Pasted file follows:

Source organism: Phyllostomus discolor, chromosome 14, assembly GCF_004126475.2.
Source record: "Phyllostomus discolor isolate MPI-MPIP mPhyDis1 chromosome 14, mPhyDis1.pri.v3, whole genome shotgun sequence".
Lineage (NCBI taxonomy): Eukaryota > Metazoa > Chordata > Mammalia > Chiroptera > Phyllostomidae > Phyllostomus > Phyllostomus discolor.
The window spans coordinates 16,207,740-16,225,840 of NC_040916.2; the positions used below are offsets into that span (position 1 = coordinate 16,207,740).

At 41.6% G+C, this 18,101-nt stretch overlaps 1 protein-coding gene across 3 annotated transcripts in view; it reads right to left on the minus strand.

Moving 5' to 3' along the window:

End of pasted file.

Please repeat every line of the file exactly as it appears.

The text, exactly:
Source organism: Phyllostomus discolor, chromosome 14, assembly GCF_004126475.2.
Source record: "Phyllostomus discolor isolate MPI-MPIP mPhyDis1 chromosome 14, mPhyDis1.pri.v3, whole genome shotgun sequence".
Lineage (NCBI taxonomy): Eukaryota > Metazoa > Chordata > Mammalia > Chiroptera > Phyllostomidae > Phyllostomus > Phyllostomus discolor.
The window spans coordinates 16,207,740-16,225,840 of NC_040916.2; the positions used below are offsets into that span (position 1 = coordinate 16,207,740).

At 41.6% G+C, this 18,101-nt stretch overlaps 1 protein-coding gene across 3 annotated transcripts in view; it reads right to left on the minus strand.

Moving 5' to 3' along the window: